Balak was very disappointed with Balaam because he did not “deliver the goods,” and he voiced his displeasure quite openly. Perhaps to appease him, Balaam gave him a piece of advice before he left. “There is one way to cause trouble for the Jewish people,” he told Balak. He suggested that the Midianites and Moabites set up a flea-market; Jews, after all, are always willing to go shopping for a bargain, and when they arrive, Balaam said, they should be approached and seduced by the Moabite girls — who would cajole them to worship idols and bow down to Baal Peor.
The plan worked perfectly, just as Balaam predicted. The Jewish men went out with the Moabite & Midianite girls and worshiped idols with them. As a result, G-d was angered at the Jewish people and a plague broke out among the people ( Pinchas 25:18 and in Rashi, Matos 31:16).
In the midst of all this commotion, the Torah tells that “A man from the Israelites came and brought a Midianite woman close to his brothers, in front of Moses and in front of the entire congregation of Israel; and they wept at the opening of the Tent of Meeting” (Balak 25:6).
What happened? Why was Moses crying? The man who stood up against the entire Jewish people when they sinned with the Golden Calf had suddenly lost his courage?
That man had come before Moses and asked, “Moses, is she forbidden or permitted? If you say she is forbidden, who gave you permission to marry Jethro’s daughter?” (Rashi).
Something very serious had happened here. This fellow comes to Moses and asks, “Am I allowed to marry this Midianite?” But before Moses had a chance to answer, he challenges, “What about you?” Moses’s wife Zipporah was the daughter of Jethro, a Midianite priest. “We can’t but you could?”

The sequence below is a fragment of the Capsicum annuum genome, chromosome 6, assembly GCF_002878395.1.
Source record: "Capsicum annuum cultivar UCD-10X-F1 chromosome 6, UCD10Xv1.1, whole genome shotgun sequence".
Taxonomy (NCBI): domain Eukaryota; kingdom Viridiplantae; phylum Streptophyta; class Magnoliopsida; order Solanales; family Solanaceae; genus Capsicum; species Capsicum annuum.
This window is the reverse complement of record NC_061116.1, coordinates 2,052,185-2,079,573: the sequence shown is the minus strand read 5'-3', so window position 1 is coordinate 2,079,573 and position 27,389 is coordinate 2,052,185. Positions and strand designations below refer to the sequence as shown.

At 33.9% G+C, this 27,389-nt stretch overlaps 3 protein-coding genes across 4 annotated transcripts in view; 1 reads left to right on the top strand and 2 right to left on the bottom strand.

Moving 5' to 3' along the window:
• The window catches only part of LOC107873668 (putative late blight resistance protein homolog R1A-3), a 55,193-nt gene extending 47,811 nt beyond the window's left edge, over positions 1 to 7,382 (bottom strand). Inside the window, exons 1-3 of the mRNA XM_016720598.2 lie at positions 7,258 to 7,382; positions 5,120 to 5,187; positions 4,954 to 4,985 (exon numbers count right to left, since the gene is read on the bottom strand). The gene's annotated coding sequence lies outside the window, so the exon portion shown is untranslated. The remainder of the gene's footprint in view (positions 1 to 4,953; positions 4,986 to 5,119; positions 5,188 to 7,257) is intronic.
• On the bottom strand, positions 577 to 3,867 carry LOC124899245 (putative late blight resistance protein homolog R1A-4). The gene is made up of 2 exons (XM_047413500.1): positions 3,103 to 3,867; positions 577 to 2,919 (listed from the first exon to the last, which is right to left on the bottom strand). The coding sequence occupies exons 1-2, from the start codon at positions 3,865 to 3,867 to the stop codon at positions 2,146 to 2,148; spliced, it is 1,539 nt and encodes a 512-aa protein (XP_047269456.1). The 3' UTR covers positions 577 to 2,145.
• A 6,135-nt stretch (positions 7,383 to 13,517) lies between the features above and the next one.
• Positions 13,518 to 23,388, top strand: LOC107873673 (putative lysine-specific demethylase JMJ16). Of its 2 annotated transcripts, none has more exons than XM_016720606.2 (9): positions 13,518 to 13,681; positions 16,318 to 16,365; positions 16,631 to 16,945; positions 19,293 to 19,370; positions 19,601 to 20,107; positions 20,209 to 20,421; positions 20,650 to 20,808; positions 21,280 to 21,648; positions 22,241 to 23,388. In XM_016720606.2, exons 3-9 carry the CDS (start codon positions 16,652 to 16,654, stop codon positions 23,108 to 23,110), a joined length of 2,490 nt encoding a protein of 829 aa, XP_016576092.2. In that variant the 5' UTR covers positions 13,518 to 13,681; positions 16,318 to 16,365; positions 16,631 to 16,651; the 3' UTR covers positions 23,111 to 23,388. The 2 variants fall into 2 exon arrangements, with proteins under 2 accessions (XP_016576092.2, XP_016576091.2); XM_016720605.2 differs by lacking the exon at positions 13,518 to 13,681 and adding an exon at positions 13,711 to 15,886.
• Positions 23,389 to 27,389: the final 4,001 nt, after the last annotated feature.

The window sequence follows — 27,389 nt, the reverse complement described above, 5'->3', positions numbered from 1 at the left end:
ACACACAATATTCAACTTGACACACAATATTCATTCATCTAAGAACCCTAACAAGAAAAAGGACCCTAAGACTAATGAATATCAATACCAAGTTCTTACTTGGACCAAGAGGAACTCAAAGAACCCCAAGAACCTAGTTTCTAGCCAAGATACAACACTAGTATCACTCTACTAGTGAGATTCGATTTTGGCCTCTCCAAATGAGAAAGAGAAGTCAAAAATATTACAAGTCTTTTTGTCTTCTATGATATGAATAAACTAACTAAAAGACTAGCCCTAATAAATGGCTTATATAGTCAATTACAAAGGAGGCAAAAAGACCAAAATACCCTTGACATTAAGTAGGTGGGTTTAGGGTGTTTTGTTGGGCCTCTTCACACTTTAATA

Moses obviously could have answered that his wife had converted, in addition to the fact that they had been married before the Torah was given. But as soon as this person had asked about Moses’ wife, Moses became personally implicated in the question; no matter what he would answer, it would sound like he was just trying to defend himself.
When that happened, Pinchas, the grandson of Aaron the High Priest, saw that the Israelite man was attacking Moses and the sanctity of the Jewish people in a public defiant manner, he got up and killed them both — and the plague that caused the death of twenty-four thousand stopped.
Last week’s parsha ended at this point in the story.
He Was a Jewish Guy
In our parsha, the Torah reveals the name of the couple who dared be so insolent to Moses, “And the name of the Israelite man who was beaten…Zimri ben Salu and the name of the woman who was beaten was Kozbi bat Tzur.”
During one talk, the Rebbe cited a beautiful teaching from the Or Hachayim.
The Or Hachayim was written by a famous rabbi, Rabbi Chaim ben Eter, who lived 300 years ago in Morocco (who immigrated to Israel at the end of his life).
He writes a wonderful explanation.
On the verse, “The name of the Israelite man…” he points out that “even when a Jewish person does evil, he will ultimately return to his source. That’s why the verse calls him, ‘an Israelite man.’ Despite the incident, he was still called a Jew [bisheim yisrael yichuneh].”
The Rebbe continues:
“Despite Zimri’s implication in the story, and the results which affected twenty-four thousand people, nonetheless, he is still called a Jew” (Sichos Kodesh 5739 v. 3 p. 338).
The message is that every Jew — even one who practiced idolatry and caused a plague — always remains a Jew. He too, is called “an Israelite.” As the verse says, lo yidach mimenu nidach; ultimately, no Jew will be lost to the Jewish people.
When you meet a Jew, don’t judge him by the way he looks or the way he behaves. When you ask him if he is Jewish, he may answer, “G-d forbid”; but he too, has a Jewish soul throbbing inside him, that is thirsting for a bit of faith.